“I like it.” She announces, smiling.
“How is Layla? Any better?” I ask her father, Naledi. Layla is his wife, who is very ill with The Disease. Naledi sighs. I can understand that he is engulfed by a stupor of rage and grief, as he helplessly waits for his beloved wife to die. I remember. I know how that feels. He must feel emptiness, a hollow pit of emptiness, and deep inside, a strong feeling of being useless.
“She is getting worse. The volunteer doctor says that she needs medication. I do not even have enough food for my family, not to mention money for medicine!” Naledi shakes his head in desperation and frustration.
“I am walking through the village to bring news that foreign missionaries have delivered a few sacks of rice for us. The volunteer doctor says that they will be back to help us. He is rationing the food out between families. First to the sick, the women and the children, then the men.” Naledi says, his face brightening slightly. “You should go while it lasts.” I thank Naledi for the news, send prayers for and best wishes for Layla, and walk, with a bounce in my step, toward the edge of the village. Enam continues to wail. He is starving for milk. His pain tugs at my heart. Why should an innocent child be forced to suffer and endure so much pain?
The volunteer doctor is handing out bags of rice, and also checking us for common diseases, that are recognizable. When it is my turn, the doctor eyes Enam, and hands me two small bags of rice and a small bottle of drinking water. He asks if Enam is still on my milk. When I say that he is, the doctor gives me another bottle of water and says that it is very important for me to drink lots of water. I nod. He examines Enam, and is moving on to me, when Enam violently vomits over the doctor. He furrows his eyebrows, a frown upon his tired and worn, but concerned face.
“Does he cry constantly, even when there is milk for him?” The doctor questions gently, sorrow dripping from his lips.
“Yes.” I gulp, my heart pounding with fear. Not Enam too. He feels Enam’s forhead, and curses viciously under his breath.
“The child is sick. He needs medication.” He sighs, and examines him more closely. “I don’t suppose you have money for medicine, either. No one does.” I shake my head. He shrugs helplessly in defeat, already turning away. “Keep him inside. Give him plenty of milk. Drink lots of water. I am truly sorry, but I cannot help you any more. The child needs medicine, or he will die.”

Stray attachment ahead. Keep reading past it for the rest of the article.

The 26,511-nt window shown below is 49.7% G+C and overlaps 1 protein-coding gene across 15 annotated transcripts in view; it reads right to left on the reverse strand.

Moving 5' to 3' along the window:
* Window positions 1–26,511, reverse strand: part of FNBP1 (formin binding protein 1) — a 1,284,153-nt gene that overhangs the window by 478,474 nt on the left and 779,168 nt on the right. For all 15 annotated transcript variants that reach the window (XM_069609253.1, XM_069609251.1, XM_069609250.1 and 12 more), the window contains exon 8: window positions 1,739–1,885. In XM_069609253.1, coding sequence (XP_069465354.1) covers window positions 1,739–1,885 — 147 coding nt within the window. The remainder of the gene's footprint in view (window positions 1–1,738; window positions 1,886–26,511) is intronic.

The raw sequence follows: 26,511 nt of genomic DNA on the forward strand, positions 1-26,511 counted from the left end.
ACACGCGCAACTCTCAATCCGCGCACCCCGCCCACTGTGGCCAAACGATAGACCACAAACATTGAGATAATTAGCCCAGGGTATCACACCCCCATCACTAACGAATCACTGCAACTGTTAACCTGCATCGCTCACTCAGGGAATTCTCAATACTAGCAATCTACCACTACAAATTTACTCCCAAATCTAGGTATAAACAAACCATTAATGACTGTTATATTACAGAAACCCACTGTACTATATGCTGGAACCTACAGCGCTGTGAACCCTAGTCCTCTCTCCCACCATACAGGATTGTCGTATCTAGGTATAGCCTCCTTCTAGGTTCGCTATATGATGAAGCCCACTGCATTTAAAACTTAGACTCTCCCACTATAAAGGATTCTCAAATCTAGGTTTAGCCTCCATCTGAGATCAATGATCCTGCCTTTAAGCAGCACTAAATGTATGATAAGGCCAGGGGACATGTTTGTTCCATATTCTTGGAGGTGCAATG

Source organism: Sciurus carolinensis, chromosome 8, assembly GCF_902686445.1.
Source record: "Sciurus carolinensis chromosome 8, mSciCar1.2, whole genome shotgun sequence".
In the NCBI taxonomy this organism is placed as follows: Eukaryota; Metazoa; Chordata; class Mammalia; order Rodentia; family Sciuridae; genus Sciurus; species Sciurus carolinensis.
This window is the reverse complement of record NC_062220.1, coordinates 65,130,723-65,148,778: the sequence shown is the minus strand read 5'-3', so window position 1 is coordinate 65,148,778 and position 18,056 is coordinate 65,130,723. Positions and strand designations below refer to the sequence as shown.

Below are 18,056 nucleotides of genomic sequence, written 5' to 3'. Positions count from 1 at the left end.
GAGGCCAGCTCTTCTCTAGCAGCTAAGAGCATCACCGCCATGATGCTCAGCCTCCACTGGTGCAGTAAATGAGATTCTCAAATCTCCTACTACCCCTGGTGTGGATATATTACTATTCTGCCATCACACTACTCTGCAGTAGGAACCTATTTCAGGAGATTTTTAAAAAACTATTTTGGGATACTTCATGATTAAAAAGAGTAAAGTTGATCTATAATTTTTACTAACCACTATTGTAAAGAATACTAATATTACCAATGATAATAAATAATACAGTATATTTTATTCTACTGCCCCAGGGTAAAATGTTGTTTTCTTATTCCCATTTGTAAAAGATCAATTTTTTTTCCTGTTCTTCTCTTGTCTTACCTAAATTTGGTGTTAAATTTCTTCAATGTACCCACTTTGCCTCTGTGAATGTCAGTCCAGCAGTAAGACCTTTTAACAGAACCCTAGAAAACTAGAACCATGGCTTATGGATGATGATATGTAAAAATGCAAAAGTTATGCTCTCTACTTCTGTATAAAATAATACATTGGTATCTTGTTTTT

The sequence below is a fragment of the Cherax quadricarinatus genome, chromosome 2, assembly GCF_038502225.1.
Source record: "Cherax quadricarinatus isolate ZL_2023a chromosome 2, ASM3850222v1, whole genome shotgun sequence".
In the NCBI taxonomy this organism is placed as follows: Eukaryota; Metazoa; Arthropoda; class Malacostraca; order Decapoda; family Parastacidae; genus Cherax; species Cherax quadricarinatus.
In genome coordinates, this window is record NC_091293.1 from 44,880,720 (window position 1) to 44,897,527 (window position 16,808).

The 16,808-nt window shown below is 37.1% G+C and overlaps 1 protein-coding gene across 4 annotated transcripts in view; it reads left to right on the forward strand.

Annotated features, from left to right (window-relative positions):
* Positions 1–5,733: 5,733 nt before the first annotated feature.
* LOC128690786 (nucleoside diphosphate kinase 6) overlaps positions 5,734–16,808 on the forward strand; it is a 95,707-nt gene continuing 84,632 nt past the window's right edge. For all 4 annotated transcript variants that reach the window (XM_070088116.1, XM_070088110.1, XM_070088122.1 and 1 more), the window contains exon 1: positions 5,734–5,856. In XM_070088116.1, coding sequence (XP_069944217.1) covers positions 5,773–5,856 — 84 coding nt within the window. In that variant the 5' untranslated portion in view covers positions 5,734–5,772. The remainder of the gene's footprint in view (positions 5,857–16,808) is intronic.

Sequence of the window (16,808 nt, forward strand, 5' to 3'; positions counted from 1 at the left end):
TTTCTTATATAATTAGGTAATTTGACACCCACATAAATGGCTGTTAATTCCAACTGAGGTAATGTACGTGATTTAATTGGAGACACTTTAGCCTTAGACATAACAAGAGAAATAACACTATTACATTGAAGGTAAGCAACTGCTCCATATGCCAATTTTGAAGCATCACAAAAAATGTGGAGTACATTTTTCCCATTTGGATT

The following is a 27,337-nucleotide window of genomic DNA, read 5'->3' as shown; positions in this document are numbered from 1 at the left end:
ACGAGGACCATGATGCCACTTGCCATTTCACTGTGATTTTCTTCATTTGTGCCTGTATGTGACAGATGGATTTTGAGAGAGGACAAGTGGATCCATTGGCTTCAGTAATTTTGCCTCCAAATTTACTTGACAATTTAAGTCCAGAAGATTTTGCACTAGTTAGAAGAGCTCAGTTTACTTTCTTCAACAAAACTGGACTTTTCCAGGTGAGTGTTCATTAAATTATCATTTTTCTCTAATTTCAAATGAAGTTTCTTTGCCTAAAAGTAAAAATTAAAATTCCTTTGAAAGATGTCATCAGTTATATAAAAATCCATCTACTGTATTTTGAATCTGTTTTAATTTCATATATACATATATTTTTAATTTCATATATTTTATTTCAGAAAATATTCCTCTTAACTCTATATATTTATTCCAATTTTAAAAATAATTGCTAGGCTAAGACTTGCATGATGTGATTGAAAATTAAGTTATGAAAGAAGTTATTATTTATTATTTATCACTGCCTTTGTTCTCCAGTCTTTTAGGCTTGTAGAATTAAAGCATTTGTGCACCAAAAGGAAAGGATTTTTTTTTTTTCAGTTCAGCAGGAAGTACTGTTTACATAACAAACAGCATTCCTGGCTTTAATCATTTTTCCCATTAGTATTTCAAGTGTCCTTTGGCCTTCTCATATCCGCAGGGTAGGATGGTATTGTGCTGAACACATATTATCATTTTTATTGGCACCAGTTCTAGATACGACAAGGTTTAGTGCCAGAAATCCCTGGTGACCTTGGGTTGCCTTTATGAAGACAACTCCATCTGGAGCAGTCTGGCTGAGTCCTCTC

“Nooooooo! He will not die. There must be some mistake! He only needs milk. Wait, someone, help me, please! Please…” The doctor sighs and continues on his way, his head in his hands. I feel dizzy as thoughts swirl through my head. A picture forms of Dumaka on his deathbed… but it is not Dumaka that lies there. It is his only son…
“NOOOOOOOOOOO!!” I hold my head in agony. The picture will not go away. I stumble blindly to my shack, Enam in my arms. I lay him on the bed, and collapse on the floor; perhaps from fatigue, but more from grief. Images flash through my mind- Adamma and Lerato dying, only three days apart. Their weak smiles, telling me how strong I am. Amina, my mamma, holding my hand, telling me that she loves me, her saying goodbye. Amina teaching me to say mamma, cheering as I take my first steps. Amina’s face as she tells me about the father that left before I was born…
Now two days later, and the rice is gone. The water is gone. Pretty soon, Enam will be gone too. There is a knock on my door. I wipe my eyes and stand up. I must not fail Adamma and Lerato- if only for them, Mamma, and Enam, I must stay strong. I must have hope, even in the face of death.